Anorexia is tiresome, people keep using the word choice. "You can choose to eat or not Claire" but it isn't a choice not like the choice between having a bath or a shower. My choices are very powerful ones with very powerful consequences, I feel the word 'choice' in this situation is too mild a word.
I worry about my health, I know I could die, I know I could lose out on life and opportunities if I am not well enough to grasp them with both hands. It's a spiral and it's all spinning around my head and it's making me dizzy. I'm constantly out of breath. Exhausted. Exhausted by this mental illness.
The truth is that at this stage we have no idea what caused Andreas Lubitz's decision to end his own life and that of the 149 other passengers on his plane. So why then did the Daily Mail feel it was fitting to ascertain that the depressive episode which occurred six years ago must have something to do with this disaster?
The truth is - and I'm being dangerously honest here - my work just isn't compatible with my mental health, in fact it's quite the opposite; the two are entirely disparate. The highs and lows that come with working in the media devastate me, so in order to survive (or at least pretend to) I'm forced to build a facade of normality and feign that everything is 'fine'.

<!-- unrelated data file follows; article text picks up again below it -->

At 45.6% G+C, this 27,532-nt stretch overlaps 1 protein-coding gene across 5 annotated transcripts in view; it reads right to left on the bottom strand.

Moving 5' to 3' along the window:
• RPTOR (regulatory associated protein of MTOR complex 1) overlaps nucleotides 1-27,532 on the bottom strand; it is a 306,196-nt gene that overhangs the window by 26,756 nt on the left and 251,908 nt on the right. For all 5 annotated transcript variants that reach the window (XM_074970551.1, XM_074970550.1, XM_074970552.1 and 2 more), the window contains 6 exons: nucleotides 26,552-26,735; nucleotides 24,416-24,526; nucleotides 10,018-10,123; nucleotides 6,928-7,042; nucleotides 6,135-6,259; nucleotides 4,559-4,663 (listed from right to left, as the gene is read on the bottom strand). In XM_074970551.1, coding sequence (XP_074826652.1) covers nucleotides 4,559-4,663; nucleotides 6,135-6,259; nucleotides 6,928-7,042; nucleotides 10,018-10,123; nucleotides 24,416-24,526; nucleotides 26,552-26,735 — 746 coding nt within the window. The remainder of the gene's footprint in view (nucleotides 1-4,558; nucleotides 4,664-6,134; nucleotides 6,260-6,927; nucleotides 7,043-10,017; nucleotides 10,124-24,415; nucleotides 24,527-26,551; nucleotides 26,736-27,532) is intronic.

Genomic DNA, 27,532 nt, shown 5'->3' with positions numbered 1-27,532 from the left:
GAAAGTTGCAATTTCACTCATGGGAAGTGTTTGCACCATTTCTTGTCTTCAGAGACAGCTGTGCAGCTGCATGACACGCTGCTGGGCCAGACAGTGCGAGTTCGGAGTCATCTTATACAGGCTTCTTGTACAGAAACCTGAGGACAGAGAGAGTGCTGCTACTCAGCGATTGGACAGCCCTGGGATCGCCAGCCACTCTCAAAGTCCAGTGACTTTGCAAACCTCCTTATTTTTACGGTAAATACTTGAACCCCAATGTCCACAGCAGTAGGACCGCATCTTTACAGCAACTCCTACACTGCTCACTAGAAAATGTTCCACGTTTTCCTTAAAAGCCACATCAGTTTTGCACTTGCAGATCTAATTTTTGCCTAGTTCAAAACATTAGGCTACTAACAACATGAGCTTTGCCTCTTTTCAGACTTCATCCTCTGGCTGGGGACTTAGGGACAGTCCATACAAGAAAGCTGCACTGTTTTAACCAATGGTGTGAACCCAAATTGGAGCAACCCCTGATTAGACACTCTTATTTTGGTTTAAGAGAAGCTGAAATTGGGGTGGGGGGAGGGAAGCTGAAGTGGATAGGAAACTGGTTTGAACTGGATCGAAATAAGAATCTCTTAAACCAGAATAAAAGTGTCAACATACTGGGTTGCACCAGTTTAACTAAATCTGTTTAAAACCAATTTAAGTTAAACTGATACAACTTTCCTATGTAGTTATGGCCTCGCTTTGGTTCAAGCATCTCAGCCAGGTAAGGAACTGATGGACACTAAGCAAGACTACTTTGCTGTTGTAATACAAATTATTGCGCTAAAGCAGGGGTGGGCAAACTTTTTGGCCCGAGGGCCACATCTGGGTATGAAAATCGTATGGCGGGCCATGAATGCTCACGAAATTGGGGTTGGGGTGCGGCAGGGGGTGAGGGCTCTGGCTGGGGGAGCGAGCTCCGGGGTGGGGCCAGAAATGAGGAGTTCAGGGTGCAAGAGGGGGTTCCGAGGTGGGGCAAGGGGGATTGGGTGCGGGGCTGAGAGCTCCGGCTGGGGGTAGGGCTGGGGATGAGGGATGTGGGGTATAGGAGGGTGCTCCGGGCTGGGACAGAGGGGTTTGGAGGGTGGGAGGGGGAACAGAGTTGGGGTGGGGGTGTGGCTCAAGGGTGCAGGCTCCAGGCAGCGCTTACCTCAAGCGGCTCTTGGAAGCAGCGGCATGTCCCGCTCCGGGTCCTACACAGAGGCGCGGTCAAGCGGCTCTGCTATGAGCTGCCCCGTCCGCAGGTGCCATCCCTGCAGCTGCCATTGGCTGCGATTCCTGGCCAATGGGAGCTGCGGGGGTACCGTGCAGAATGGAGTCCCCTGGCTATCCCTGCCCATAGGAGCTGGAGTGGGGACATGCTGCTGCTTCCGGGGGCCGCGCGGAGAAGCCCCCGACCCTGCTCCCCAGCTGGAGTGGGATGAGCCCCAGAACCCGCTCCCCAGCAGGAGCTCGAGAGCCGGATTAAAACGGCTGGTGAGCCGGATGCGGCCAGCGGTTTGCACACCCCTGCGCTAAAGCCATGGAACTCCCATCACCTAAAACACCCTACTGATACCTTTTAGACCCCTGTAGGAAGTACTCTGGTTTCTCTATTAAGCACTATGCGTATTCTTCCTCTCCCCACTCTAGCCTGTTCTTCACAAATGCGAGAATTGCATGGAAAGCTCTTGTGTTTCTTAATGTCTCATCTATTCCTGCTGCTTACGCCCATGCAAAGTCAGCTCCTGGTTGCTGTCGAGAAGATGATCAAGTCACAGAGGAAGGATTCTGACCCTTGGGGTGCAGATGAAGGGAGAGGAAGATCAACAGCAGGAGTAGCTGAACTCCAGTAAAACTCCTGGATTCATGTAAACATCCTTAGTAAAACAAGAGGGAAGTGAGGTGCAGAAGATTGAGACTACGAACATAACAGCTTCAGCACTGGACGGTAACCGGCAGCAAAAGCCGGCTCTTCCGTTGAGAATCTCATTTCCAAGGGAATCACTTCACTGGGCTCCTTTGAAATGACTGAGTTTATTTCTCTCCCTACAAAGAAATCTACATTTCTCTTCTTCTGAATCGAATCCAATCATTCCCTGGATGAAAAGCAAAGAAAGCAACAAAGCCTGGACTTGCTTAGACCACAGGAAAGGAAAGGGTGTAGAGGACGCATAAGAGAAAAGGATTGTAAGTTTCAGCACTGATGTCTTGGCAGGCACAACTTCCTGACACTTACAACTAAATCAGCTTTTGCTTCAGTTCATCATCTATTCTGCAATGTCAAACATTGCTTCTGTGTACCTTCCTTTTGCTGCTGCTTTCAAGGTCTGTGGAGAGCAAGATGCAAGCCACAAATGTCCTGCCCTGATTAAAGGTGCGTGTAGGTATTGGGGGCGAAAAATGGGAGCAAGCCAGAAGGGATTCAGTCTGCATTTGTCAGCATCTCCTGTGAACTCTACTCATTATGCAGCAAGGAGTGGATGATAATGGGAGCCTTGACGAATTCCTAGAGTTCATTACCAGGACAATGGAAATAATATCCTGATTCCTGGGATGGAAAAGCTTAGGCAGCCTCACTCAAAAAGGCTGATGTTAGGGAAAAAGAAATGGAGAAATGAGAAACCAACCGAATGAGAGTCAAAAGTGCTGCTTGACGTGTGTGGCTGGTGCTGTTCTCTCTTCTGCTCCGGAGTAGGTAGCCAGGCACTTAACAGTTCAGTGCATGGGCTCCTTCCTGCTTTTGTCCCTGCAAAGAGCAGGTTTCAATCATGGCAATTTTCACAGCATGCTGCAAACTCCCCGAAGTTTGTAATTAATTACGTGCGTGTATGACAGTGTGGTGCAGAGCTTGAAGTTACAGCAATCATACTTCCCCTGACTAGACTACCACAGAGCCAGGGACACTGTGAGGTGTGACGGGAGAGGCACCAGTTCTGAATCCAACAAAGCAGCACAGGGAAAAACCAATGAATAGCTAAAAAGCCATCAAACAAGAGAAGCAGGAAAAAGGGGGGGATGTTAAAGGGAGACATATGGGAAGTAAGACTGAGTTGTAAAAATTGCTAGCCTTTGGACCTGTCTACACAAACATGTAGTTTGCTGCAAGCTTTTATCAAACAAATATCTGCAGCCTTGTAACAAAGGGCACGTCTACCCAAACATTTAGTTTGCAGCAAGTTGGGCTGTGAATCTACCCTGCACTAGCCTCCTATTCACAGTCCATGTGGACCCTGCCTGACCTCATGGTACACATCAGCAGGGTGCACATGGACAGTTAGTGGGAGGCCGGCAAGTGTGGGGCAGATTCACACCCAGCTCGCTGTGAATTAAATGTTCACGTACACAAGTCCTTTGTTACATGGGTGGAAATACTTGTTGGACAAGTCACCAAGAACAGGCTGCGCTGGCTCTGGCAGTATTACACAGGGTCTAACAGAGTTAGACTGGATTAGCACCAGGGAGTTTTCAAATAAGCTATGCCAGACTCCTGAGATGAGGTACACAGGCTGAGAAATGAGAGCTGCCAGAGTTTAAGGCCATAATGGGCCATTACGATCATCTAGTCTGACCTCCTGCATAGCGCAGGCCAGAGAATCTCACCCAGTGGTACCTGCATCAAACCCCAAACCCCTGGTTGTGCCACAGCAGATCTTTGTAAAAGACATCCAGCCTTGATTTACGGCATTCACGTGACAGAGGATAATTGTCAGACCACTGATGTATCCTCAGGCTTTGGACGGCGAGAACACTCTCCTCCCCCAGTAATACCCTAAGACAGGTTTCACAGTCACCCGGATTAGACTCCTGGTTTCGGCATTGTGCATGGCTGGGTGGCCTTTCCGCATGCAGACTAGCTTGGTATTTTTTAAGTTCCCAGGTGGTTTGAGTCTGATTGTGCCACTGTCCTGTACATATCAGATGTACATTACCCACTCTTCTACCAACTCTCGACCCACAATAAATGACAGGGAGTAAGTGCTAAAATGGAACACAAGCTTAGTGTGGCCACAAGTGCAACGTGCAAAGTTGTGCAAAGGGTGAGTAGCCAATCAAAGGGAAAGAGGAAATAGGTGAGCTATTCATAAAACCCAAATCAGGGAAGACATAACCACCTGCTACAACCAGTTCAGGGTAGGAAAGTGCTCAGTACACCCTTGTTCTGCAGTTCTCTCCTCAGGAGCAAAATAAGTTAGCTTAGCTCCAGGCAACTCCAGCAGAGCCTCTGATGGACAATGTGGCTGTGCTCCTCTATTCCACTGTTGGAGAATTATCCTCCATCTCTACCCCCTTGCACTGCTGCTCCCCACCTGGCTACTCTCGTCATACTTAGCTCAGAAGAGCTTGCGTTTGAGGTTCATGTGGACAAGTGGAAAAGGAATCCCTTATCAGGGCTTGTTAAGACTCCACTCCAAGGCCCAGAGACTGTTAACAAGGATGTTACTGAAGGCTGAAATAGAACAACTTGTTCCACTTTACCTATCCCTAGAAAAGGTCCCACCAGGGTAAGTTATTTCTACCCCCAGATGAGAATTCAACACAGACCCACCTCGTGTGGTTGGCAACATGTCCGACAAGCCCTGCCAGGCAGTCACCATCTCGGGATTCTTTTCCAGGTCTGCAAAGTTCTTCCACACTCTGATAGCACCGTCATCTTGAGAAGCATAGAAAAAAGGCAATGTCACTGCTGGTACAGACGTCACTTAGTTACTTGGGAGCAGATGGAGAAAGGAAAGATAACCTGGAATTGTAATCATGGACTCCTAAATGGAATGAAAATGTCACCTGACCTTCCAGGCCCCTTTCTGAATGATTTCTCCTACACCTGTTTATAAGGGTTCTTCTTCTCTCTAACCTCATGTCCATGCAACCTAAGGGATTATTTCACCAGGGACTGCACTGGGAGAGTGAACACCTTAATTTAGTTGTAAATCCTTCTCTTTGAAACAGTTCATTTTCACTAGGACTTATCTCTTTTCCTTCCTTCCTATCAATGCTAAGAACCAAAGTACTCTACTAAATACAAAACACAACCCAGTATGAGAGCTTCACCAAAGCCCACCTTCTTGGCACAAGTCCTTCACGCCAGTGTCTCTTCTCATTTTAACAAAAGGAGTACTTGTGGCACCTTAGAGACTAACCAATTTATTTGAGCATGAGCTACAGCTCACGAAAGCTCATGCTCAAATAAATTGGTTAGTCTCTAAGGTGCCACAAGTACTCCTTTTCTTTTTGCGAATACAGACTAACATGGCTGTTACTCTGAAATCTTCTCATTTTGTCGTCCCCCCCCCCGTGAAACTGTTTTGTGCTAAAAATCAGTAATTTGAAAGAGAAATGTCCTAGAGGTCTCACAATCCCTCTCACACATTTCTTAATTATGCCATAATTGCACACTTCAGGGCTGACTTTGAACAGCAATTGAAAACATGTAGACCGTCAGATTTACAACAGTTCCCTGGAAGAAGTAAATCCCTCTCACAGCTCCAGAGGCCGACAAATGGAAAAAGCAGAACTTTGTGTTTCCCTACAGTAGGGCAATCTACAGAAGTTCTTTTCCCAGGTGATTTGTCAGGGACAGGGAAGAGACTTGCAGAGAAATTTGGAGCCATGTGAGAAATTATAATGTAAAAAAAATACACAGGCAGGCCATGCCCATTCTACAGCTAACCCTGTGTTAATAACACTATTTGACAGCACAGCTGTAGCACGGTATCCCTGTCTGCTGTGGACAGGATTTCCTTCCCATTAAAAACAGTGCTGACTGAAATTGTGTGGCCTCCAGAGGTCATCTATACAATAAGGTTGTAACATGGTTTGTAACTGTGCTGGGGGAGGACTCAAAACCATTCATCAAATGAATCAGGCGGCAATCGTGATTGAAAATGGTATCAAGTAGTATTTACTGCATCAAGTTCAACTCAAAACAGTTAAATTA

Getting help is not supposed to be the traumatic part, experiences like mine are damaging, I will never forget that night, these memories stick with people forever and they have the potential to stop people seeking help. Imagine the outrage there would be if a cancer sufferer was put in a cell because there were no hospital beds. It is totally unacceptable.
I love performing my show, mostly because of the second half where I have the privilege of sitting on stage and letting the audience take over to ask, answer or discuss whatever. For those 20-30 minutes it feels like I'm with my people that we're the same under our fronts with all our vulnerabilities we need to hide.
Since stigma is still an issue even in today's society, we should be teaching ALL children to understand a range of emotions including mental illness from a young age. Being aware that feeling sad or low or anxious is nothing to feel ashamed of could help young people to open up, and prevent them developing into something more serious in later years.
By posting pictures of emaciated people to raise awareness, it is just reinforcing that stereotype so that the general public still have the idea that to be unwell the sufferer must be very thin and it makes sufferers feel that unless they look like that photo then they are not unwell enough to seek help.